2009 Suzuki QuadRacer LT-R450 First Ride 0

Fuel-injection? Check. Forged aluminum piston? Check. Titanium valves? Check. The QuadRacer R450's engine comes with all the goodies.

Fuel-injection? Check. Forged aluminum piston? Check. Titanium valves? Check. The QuadRacer R450’s engine comes with all the goodies.

Faster, lighter and easier-to-ride; these are some of the attributes we’ve come to expect from ATV manufacturers each new year. And just like we count on getting a little more grey hair on our head, we can also count on Suzuki to keep delivering a more refined QuadRacer R450.

But things weren’t always this way. Flashback a few years and you might remember that the current level of “race-ready“ convenience didn’t even exist. Then, successfully navigating the moto track required a thick wad of cash for a new machine, followed up by another stack of bills for hop-up components such as wider A-arms, axle, and sturdier shocks. Only then would you be able to run around at the racetrack without worrying about hurting yourself.

All of this changed when Suzuki released its QuadRacer as an all-new model in 2006. With the introduction, a new category of sport ATVs were born. Last year, engineers injected the LT-R with a host of changes that are aimed at getting you around the track faster and more comfortably than ever.

During our First Ride last year we acknowledged the improvements and were especially impressed with its upgraded powertrain and friendly, ultra-stable chassis. With the latest rendition, performance has been enhanced further. The changes aren’t drastic, but enable a more comfortable ride.

A new aluminum subframe replaces the steel piece and brings the machine’s weight down to 414 pounds ready-to-ride. Grips swiped off of an RM-Z450 motocross bike provide more comfort for your hands. In the tire department, new Dunlop KT382 rubber with a revised tread pattern grace the 10-inch front aluminum wheels, while out back the same Dunlop KT388s are used. Lastly, engineers added an additional clutch spring that’s said to enhance clutch durability. To find out how these improvements work we put in some hard laps under hard-pack conditions at Glen Helen Raceway.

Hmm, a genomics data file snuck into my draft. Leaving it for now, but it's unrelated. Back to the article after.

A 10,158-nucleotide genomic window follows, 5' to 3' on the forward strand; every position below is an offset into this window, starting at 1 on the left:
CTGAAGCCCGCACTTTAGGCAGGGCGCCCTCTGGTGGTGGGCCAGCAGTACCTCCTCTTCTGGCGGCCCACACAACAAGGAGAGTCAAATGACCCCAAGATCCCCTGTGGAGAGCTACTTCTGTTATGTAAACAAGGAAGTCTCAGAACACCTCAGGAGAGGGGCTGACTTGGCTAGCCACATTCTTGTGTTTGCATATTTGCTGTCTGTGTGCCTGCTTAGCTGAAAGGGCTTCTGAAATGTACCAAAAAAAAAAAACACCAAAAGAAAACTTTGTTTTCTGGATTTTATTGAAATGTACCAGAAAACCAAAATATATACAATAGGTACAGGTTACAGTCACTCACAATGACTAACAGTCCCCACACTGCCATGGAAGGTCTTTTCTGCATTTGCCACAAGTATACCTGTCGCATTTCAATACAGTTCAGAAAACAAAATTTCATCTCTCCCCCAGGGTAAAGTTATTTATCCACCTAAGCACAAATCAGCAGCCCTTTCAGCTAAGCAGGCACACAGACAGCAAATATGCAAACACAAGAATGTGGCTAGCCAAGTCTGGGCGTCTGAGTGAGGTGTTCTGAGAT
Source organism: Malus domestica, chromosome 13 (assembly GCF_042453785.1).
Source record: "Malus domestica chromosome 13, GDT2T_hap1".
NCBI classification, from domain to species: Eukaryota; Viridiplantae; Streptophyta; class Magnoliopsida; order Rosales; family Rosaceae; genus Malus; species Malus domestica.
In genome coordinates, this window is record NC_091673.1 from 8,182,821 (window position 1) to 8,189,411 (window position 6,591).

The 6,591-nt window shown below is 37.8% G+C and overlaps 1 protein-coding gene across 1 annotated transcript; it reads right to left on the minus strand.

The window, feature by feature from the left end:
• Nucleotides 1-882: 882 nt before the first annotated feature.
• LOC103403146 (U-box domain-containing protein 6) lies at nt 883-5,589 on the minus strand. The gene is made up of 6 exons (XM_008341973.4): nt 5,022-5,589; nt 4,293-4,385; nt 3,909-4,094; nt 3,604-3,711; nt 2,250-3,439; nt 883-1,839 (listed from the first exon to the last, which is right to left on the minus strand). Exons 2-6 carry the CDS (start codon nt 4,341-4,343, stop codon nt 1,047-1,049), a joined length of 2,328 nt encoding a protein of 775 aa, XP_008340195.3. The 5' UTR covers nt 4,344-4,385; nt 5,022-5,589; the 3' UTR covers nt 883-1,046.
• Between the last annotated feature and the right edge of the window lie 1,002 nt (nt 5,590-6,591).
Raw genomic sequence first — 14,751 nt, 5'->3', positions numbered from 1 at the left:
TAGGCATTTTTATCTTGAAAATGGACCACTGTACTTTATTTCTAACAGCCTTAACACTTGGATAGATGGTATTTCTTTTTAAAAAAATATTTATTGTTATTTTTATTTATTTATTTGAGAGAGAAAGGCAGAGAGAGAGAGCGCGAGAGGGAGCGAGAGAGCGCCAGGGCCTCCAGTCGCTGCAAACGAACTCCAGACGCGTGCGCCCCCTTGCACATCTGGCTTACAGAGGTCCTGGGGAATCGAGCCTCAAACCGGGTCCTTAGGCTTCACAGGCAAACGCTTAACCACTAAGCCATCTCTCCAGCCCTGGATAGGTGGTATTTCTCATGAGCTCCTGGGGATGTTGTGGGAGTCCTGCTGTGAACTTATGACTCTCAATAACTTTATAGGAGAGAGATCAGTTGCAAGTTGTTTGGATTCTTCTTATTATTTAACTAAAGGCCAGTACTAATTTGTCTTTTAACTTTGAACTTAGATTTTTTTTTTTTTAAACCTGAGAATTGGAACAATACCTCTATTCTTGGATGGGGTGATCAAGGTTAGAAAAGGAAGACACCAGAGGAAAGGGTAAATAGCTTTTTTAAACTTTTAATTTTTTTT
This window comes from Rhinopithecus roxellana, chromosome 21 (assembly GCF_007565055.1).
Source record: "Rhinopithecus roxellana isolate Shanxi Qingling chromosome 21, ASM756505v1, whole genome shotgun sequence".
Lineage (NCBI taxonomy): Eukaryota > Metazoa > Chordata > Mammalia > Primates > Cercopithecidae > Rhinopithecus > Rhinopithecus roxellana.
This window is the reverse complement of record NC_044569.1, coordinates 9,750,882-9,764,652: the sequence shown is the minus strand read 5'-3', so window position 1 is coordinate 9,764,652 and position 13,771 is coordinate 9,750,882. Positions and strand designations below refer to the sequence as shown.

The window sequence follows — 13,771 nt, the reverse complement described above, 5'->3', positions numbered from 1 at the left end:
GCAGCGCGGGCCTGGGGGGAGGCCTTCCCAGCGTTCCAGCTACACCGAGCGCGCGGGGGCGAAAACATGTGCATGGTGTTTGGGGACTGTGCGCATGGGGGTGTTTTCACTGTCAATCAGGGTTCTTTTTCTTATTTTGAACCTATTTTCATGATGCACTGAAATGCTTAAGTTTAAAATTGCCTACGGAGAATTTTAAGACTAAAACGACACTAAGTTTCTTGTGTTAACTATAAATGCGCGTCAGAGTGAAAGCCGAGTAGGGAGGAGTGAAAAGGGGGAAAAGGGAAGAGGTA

“The front tires seemed to work really well,” says our tester and man behind the camera lens, Adam Campbell. “On the other hand the rear tires don’t have a lot of side grip. They seem to work a little bit better in the softer stuff. But on hard-pack terrain like here at Glen Helen they feel like they want to skate around on you a bit. But other than the front tires I didn’t really notice that Suzuki even changed anything.”

Okay, so besides the front tire swap, our tester couldn’t notice a difference from the ’08 machine. But that’s okay because after navigating Glen Helen’s freeway-wide, banked corners and almost vertical climbs, our man Campbell couldn’t stop talking about the Suzuki’s powerful yet friendly engine manners.

Between those magnesium covers, a forged aluminum piston slides inside the aluminum electroplated cylinder, gobbling up 450cc of displacement. Lightweight titanium valves controlled by dual overhead camshafts allow the

Independent double wishbone front suspension with 4-way adjustable Kayaba reservoir-equipped shocks eat up the rough stuff.

Independent double wishbone front suspension with 4-way adjustable Kayaba reservoir-equipped shocks eat up the rough stuff.

engine to rev out high yet spool up quickly. Electronic fuel-injection with a 42mm throttle body and multi-hole injector ensures a smooth, steady stream of power when your thumb demands it. A five-speed transmission and cable-actuated clutch allow you to manipulate power production.